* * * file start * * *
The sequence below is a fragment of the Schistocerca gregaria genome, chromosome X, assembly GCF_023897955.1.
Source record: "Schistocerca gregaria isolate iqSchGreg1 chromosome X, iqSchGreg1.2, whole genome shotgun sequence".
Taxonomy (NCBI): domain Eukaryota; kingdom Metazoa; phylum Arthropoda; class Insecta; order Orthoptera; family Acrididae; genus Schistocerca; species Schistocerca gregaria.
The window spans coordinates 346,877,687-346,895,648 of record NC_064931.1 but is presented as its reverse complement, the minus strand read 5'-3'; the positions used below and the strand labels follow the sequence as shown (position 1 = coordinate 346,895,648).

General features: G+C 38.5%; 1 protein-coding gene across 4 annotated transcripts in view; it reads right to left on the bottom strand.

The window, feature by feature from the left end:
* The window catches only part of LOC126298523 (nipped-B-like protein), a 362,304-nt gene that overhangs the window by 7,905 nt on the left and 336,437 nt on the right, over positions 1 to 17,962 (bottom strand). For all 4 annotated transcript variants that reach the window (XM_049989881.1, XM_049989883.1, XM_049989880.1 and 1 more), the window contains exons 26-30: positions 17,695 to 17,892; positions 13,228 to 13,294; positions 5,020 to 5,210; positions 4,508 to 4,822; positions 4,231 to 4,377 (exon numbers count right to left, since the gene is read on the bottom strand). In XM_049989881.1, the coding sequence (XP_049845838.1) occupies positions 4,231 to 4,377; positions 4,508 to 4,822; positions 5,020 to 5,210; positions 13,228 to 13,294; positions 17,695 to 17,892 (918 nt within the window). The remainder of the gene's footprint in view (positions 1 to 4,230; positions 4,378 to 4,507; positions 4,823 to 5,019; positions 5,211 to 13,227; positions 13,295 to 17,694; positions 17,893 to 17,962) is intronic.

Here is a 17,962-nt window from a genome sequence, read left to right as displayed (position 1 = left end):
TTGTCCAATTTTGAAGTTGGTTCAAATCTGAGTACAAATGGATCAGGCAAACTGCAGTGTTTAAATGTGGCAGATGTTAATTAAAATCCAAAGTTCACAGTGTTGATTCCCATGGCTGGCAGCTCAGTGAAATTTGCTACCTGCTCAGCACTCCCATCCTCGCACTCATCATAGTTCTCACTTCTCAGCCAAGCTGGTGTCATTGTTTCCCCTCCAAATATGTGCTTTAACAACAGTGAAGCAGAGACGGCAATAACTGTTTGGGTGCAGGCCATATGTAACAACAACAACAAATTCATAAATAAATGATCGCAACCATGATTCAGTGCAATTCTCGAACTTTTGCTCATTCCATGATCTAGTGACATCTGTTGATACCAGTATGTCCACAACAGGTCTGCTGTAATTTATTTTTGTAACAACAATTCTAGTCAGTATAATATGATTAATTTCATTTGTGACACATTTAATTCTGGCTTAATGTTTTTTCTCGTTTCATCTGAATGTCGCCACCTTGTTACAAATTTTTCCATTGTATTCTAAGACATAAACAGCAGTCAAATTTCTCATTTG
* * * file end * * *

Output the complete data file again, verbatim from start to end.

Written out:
The sequence below is a fragment of the Schistocerca gregaria genome, chromosome X, assembly GCF_023897955.1.
Source record: "Schistocerca gregaria isolate iqSchGreg1 chromosome X, iqSchGreg1.2, whole genome shotgun sequence".
Taxonomy (NCBI): domain Eukaryota; kingdom Metazoa; phylum Arthropoda; class Insecta; order Orthoptera; family Acrididae; genus Schistocerca; species Schistocerca gregaria.
The window spans coordinates 346,877,687-346,895,648 of record NC_064931.1 but is presented as its reverse complement, the minus strand read 5'-3'; the positions used below and the strand labels follow the sequence as shown (position 1 = coordinate 346,895,648).

General features: G+C 38.5%; 1 protein-coding gene across 4 annotated transcripts in view; it reads right to left on the bottom strand.

The window, feature by feature from the left end:
* The window catches only part of LOC126298523 (nipped-B-like protein), a 362,304-nt gene that overhangs the window by 7,905 nt on the left and 336,437 nt on the right, over positions 1 to 17,962 (bottom strand). For all 4 annotated transcript variants that reach the window (XM_049989881.1, XM_049989883.1, XM_049989880.1 and 1 more), the window contains exons 26-30: positions 17,695 to 17,892; positions 13,228 to 13,294; positions 5,020 to 5,210; positions 4,508 to 4,822; positions 4,231 to 4,377 (exon numbers count right to left, since the gene is read on the bottom strand). In XM_049989881.1, the coding sequence (XP_049845838.1) occupies positions 4,231 to 4,377; positions 4,508 to 4,822; positions 5,020 to 5,210; positions 13,228 to 13,294; positions 17,695 to 17,892 (918 nt within the window). The remainder of the gene's footprint in view (positions 1 to 4,230; positions 4,378 to 4,507; positions 4,823 to 5,019; positions 5,211 to 13,227; positions 13,295 to 17,694; positions 17,893 to 17,962) is intronic.

Here is a 17,962-nt window from a genome sequence, read left to right as displayed (position 1 = left end):
TTGTCCAATTTTGAAGTTGGTTCAAATCTGAGTACAAATGGATCAGGCAAACTGCAGTGTTTAAATGTGGCAGATGTTAATTAAAATCCAAAGTTCACAGTGTTGATTCCCATGGCTGGCAGCTCAGTGAAATTTGCTACCTGCTCAGCACTCCCATCCTCGCACTCATCATAGTTCTCACTTCTCAGCCAAGCTGGTGTCATTGTTTCCCCTCCAAATATGTGCTTTAACAACAGTGAAGCAGAGACGGCAATAACTGTTTGGGTGCAGGCCATATGTAACAACAACAACAAATTCATAAATAAATGATCGCAACCATGATTCAGTGCAATTCTCGAACTTTTGCTCATTCCATGATCTAGTGACATCTGTTGATACCAGTATGTCCACAACAGGTCTGCTGTAATTTATTTTTGTAACAACAATTCTAGTCAGTATAATATGATTAATTTCATTTGTGACACATTTAATTCTGGCTTAATGTTTTTTCTCGTTTCATCTGAATGTCGCCACCTTGTTACAAATTTTTCCATTGTATTCTAAGACATAAACAGCAGTCAAATTTCTCATTTG